you would use the PHP error-level constants (E_ERROR, E_USER_NOTICE, and the
like). You also define an H_ALL constant to indicate that you want to affect all of
them, just as E_ALL means “all error levels.”
The set_handler() function gets called, normally, with three arguments: one to
specify whether you want to turn handling of a given error on (TRUE) or off
(FALSE); one to specify what error level or other kind of value, such as a debugging
constant, you are interested in; and one to specify which of the handlers you want
to affect: H_ERROR, H_DEBUG, H_LOG, H_ALL for all of them, or a bitmask combining
any two of them, such as (H_ERROR|H_LOG) to affect error reporting and logging.
If you are turning handling on for a given error level, you store the error handler
specifications in a static array that functions like a stack. That enables you to call
set_handler() without any argument beyond OFF; in that case, you just turn off
the last thing that you turned on.
The other interesting thing in this function is the use of the PHP
call_user_func() function. For all three handler functions, you make exactly the
same kind of calls ” once with no arguments at all, to get the current state, and once
passing in a new state. Since the steps are the same, you don™t need to hard-code
them in three separate times. Note that in call_user_func(), the arguments after
the function name are passed to the called function just as they are. So this code

call_user_func(˜my_function™,3,™hello™,$some_variable);

is effectively the same as this code:

my_function(3,™hello™,$some_variable);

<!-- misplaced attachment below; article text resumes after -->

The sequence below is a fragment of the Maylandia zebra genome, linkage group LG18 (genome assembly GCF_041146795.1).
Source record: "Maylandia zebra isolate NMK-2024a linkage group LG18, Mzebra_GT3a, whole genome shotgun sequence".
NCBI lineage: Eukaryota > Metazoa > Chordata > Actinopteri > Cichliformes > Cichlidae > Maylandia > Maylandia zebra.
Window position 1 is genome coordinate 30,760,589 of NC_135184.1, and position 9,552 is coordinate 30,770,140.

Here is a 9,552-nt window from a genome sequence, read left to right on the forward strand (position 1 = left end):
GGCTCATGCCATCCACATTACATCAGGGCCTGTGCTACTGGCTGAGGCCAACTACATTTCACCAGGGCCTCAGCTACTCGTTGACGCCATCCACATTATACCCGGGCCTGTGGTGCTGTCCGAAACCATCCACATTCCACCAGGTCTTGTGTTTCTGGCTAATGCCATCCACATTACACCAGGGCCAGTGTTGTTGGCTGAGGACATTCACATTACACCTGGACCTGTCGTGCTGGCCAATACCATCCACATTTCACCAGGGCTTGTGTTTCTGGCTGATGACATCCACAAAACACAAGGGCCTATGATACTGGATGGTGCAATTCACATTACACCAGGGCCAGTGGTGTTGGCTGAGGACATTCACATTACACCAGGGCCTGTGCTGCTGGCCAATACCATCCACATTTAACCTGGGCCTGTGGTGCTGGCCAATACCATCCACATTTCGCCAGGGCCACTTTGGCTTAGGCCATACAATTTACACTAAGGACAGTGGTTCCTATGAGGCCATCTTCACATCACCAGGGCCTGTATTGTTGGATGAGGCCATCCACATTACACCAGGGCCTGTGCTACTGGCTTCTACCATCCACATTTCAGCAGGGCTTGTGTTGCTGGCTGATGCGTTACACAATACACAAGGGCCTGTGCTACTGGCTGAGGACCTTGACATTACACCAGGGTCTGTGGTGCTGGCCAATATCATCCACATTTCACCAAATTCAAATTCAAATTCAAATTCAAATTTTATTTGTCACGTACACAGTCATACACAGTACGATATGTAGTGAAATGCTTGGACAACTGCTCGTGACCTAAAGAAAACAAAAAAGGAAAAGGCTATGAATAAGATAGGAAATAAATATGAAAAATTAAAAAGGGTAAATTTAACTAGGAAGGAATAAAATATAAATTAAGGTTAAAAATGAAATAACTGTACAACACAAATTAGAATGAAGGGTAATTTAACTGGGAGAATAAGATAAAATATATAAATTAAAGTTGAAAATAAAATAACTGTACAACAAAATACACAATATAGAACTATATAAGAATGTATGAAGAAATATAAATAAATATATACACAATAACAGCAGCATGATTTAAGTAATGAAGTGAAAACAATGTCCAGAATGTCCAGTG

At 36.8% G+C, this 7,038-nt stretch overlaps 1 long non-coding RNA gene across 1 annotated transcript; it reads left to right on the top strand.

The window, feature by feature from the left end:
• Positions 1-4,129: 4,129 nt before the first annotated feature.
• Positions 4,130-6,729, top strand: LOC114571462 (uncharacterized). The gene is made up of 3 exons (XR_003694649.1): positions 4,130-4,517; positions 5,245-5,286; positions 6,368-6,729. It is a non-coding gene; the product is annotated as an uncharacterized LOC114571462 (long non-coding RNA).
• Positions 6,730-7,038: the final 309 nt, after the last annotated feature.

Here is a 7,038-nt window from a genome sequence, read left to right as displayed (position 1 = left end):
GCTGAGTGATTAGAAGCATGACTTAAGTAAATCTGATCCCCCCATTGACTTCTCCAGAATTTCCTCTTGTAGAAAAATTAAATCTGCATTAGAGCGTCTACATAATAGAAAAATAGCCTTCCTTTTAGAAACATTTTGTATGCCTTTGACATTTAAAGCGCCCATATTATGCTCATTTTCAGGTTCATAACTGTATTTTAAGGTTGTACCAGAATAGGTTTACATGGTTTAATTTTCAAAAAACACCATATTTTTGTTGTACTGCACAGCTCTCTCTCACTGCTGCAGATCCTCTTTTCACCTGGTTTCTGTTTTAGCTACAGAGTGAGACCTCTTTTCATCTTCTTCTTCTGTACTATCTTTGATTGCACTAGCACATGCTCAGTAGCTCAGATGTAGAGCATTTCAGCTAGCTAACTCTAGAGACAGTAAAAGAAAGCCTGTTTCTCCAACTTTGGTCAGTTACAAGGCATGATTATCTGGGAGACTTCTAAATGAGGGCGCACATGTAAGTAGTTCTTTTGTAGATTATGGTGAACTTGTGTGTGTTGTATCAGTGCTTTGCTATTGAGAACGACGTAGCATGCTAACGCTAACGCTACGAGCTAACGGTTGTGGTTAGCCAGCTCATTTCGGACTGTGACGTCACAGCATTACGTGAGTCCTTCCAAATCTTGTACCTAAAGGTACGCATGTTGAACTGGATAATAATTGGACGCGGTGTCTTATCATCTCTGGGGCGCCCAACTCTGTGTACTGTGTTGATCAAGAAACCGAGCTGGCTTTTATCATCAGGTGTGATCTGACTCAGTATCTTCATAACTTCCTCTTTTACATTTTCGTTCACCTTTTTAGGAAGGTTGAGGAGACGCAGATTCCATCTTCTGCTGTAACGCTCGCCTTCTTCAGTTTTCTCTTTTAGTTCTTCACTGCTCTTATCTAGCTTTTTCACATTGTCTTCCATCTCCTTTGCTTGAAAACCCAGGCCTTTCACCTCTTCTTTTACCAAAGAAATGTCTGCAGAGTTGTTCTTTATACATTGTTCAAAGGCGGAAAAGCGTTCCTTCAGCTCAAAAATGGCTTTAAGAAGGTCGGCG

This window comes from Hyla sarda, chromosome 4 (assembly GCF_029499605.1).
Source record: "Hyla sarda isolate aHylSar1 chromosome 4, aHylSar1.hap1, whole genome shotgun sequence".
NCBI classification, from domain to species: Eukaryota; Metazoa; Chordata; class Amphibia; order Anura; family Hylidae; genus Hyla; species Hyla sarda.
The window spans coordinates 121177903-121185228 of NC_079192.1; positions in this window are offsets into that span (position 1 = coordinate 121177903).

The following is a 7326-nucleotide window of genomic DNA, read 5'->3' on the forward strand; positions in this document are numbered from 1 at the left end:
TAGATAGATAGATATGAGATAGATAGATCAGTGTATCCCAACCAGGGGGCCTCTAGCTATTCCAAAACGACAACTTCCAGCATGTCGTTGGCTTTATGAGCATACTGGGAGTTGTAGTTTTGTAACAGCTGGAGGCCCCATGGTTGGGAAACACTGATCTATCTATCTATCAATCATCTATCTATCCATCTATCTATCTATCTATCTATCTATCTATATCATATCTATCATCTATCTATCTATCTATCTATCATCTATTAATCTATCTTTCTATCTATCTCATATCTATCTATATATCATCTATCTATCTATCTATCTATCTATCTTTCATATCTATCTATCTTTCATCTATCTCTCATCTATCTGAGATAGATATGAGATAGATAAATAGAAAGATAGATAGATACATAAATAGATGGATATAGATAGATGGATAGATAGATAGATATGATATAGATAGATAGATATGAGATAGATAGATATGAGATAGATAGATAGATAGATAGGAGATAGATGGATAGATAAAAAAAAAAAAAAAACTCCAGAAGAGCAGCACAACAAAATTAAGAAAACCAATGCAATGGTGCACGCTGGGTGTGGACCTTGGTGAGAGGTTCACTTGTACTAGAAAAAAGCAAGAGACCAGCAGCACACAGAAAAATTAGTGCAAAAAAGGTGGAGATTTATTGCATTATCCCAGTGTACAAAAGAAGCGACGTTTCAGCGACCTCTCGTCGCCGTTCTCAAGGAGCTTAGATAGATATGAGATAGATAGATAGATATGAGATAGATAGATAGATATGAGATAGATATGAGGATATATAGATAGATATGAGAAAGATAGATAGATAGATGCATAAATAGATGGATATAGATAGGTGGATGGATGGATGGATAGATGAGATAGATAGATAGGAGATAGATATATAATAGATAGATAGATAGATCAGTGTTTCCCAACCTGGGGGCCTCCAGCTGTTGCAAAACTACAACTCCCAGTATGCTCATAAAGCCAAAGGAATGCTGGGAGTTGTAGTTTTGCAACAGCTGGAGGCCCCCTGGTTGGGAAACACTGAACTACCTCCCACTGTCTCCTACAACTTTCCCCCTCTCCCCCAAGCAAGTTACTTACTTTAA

Chapter 10: Threaded Discussion 337

push_handler() and pop_handler()
These functions use the stack features of set_handler() to make changing error-
handling levels even simpler.

function push_handler($newvalue=0, $where=NULL)
{
return set_handler($newvalue,$where,TRUE);
}
function pop_handler($newvalue=NULL, $where=NULL)
{
return set_handler($newvalue,$where,FALSE);
}

The push_handler() and pop_handler() functions don™t do much; they™re just
saving you the trouble of writing the first argument to set_handler(). But in your
application code they™re much simpler to follow. If you want to turn on logging of
user notices ” the PHP E_USER_NOTICE error level ” you can write this:

push_error_handler(E_USER_NOTICE, H_LOG);

And to turn it off again:

pop_error_handler(E_USER_NOTICE, H_LOG);

Or just this:

pop_error_handler();

It™s not quite English, but it™s relatively clear.
You™re making the same kind of decision here that you made when deciding how
to pass arguments to your functions. It would be perfectly valid to skip the
set_handler(), push_handler(), and pop_handler() functions and just use the
handler functions directly:

error_reporting(error_reporting() | E_USER_NOTICE);
error_logging(error_logging() | E_USER_NOTICE);

The function calls get a little more obscure, though not terribly so. It™s up to you
to find the balance. Do you put a pretty complicated chunk of code in one place, or
slightly complicated code in lots of places? There™s no universal answer to that
question.

error_handler()
Speaking of pretty complicated chunks of code in one place, now you are ready to
look at your actual error-handling function. You use the PHP function